Patient Blogs | Breast Cancer
Coming to Terms With My Diagnosis
photo of doctor writing on clipboard

Coming to terms with my diagnosis of breast cancer is an evolving process. It continues even now, over a year after remission. It’s not simply accepting that you have cancer. Coming to terms with cancer for me involved seeking the answers to so many questions, starting with, What? How? Why? What does it mean? What does it mean now versus in 3 months versus what might it mean in 3 years? And certainly, what do I do? 

When I first read “invasive ductal carcinoma” in the pathology report from my biopsy, I reread it. Again and again. I read all the words before it and after it. It wasn’t registering as something comprehensible. I couldn’t understand.

From confusion and shock, I developed the thought, “Well, obviously this isn’t right.” I was convinced I’d accidentally gotten another patient’s results because I didn’t have cancer. I couldn’t have cancer. It was a consideration when I discovered my lump, of course, but not seriously.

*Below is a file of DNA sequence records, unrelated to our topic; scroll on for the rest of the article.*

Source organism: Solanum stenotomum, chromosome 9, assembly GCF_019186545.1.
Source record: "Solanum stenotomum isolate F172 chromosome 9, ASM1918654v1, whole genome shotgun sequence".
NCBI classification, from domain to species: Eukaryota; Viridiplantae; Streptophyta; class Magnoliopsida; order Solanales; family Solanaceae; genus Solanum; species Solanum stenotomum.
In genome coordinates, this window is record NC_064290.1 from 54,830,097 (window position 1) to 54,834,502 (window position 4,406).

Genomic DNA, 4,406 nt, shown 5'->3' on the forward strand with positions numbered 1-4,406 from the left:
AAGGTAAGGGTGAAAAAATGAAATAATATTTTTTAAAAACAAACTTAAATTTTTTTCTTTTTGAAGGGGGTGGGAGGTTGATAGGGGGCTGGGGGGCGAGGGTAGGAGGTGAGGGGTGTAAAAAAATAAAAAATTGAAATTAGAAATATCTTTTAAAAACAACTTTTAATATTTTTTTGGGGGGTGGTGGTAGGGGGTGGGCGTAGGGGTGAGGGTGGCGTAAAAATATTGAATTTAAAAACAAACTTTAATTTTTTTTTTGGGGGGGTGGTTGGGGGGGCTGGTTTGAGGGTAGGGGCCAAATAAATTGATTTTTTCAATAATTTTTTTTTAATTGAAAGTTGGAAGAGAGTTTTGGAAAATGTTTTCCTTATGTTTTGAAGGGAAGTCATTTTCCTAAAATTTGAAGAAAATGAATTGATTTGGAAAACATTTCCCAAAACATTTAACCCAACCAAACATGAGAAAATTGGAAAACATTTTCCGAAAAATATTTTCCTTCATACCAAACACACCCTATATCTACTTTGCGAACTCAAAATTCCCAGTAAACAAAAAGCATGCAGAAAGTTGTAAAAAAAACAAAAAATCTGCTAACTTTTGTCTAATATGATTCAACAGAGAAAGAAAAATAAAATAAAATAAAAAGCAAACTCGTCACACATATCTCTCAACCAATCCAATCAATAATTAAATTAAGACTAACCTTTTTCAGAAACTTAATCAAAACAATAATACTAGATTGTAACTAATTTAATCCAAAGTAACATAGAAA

Even when my cancer center called me, confirming the results were mine, I didn’t identify the word cancer to be related to me. I attended a slew of appointments over the next week without ever uttering the word cancer. I could get myself to say it because it was not me. I told those closest to me when I managed to text the word cancer, the declaration followed by a simple but genuine request: “Do not call me, I don’t want to talk about it." I couldn't fathom saying the word out loud.

Shortly after diagnosis, I found myself sitting in a blue recliner with chemotherapy infusing through my port, Googling what one might do if they expected to lose their hair from chemo, which I was told I would, starting after my second cycle. Because I thought to myself, “I have cancer.” Why else would I be researching this? Unbeknownst to me, part of me was already thinking like a cancer patient.

From the blue recliner, it became harder for me to talk myself out of this thought that I have cancer. Sitting side-by-side with the other men and women, of all ages and races, also receiving chemotherapy, I started to develop a new identity as a young woman with breast cancer. I have breast cancer. I practiced mouthing it, then whispering it, and finally saying it.